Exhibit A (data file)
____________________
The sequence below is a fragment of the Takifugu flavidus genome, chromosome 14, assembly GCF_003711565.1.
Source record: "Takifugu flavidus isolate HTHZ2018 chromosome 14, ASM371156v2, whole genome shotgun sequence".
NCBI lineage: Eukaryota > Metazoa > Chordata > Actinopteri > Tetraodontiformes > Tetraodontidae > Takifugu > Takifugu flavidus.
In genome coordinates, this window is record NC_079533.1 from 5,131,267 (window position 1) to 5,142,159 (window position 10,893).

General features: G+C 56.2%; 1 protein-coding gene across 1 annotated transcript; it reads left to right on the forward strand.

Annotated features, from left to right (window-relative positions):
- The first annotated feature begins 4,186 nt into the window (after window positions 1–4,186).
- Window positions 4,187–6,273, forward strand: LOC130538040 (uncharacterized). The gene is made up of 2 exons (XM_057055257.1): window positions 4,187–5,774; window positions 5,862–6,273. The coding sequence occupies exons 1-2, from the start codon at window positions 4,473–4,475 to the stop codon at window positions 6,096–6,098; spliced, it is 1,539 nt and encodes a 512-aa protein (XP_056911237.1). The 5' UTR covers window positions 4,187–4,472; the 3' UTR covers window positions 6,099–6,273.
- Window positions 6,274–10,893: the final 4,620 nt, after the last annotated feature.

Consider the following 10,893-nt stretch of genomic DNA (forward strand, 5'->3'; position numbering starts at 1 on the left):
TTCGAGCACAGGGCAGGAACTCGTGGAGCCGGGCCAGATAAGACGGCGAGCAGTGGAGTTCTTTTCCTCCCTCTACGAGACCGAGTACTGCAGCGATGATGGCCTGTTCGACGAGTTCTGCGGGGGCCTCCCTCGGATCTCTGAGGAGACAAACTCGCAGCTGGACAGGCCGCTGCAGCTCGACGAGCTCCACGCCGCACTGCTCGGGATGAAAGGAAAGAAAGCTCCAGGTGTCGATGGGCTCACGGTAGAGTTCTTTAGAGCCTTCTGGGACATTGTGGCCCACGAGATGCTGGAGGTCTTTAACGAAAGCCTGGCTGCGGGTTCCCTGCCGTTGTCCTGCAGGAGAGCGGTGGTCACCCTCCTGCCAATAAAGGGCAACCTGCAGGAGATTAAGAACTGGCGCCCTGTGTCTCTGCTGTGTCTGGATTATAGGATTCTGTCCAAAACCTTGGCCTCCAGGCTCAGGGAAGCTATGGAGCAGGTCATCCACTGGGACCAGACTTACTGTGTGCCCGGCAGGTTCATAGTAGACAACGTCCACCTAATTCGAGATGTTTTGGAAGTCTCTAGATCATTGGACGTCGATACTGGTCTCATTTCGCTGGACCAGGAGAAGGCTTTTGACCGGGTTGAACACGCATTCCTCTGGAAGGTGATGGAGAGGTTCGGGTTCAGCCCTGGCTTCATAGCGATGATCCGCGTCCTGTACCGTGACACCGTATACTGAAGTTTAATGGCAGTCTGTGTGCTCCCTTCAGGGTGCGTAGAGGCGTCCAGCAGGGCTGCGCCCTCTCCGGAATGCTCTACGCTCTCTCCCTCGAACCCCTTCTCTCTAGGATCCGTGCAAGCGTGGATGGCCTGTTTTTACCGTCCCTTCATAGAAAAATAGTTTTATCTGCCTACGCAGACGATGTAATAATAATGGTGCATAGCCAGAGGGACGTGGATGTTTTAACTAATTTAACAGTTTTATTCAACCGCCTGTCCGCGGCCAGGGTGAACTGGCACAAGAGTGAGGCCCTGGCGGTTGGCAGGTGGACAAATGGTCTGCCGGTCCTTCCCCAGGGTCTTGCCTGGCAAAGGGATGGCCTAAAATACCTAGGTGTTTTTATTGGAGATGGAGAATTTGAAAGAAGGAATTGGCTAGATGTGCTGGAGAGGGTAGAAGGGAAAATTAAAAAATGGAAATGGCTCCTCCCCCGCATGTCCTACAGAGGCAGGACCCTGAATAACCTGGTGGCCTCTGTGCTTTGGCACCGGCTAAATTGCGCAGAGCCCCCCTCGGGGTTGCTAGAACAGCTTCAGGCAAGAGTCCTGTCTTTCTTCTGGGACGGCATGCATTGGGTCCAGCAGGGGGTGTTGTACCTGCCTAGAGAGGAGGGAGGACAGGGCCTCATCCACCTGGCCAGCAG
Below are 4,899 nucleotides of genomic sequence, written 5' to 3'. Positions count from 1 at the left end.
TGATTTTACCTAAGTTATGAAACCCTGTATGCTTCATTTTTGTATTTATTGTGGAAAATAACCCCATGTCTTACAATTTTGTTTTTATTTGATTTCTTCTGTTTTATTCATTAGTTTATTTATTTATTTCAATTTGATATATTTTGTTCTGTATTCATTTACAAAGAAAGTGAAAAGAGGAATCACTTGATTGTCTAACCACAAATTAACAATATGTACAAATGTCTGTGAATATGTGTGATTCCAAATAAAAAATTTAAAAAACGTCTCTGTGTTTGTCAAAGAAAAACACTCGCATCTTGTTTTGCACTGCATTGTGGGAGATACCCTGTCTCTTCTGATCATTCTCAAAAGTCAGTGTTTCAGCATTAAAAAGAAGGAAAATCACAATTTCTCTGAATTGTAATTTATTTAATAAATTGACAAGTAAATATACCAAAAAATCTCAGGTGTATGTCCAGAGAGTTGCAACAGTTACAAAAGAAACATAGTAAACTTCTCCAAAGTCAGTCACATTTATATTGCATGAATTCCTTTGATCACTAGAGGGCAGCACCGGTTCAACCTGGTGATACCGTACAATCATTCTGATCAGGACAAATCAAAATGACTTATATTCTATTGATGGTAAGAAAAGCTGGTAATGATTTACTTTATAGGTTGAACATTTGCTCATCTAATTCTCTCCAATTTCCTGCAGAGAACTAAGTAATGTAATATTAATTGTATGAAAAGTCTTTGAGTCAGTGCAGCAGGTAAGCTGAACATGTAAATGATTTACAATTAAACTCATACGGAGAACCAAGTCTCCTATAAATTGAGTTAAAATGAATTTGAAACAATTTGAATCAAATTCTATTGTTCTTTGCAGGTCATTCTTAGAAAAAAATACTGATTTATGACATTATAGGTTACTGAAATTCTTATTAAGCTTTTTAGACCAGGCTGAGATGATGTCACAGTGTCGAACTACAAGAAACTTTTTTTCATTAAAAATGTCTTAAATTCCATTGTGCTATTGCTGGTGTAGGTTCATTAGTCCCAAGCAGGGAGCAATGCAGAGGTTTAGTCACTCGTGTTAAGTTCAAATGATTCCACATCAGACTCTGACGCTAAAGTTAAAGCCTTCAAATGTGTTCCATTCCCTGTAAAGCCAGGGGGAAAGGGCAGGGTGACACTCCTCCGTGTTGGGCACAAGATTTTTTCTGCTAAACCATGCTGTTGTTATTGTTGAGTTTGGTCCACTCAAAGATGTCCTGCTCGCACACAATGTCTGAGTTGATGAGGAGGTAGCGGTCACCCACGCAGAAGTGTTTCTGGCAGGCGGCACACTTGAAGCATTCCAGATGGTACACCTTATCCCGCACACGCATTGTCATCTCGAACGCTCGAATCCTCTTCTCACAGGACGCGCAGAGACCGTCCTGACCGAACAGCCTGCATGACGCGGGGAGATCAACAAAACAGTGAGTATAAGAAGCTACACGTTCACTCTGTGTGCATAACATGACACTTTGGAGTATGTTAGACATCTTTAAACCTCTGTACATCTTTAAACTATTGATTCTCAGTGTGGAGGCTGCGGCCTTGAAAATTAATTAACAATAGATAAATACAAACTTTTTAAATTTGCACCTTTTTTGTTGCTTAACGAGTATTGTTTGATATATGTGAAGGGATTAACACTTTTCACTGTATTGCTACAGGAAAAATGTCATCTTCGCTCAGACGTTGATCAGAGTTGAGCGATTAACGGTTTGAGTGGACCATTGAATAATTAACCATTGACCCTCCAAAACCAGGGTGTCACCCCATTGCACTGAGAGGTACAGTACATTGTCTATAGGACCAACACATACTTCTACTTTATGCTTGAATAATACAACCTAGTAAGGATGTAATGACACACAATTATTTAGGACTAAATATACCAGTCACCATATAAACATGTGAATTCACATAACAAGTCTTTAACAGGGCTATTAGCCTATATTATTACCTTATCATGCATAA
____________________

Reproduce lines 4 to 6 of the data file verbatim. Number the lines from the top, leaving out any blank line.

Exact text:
In genome coordinates, this window is record NC_079533.1 from 5,131,267 (window position 1) to 5,142,159 (window position 10,893).

General features: G+C 56.2%; 1 protein-coding gene across 1 annotated transcript; it reads left to right on the forward strand.

Annotated features, from left to right (window-relative positions):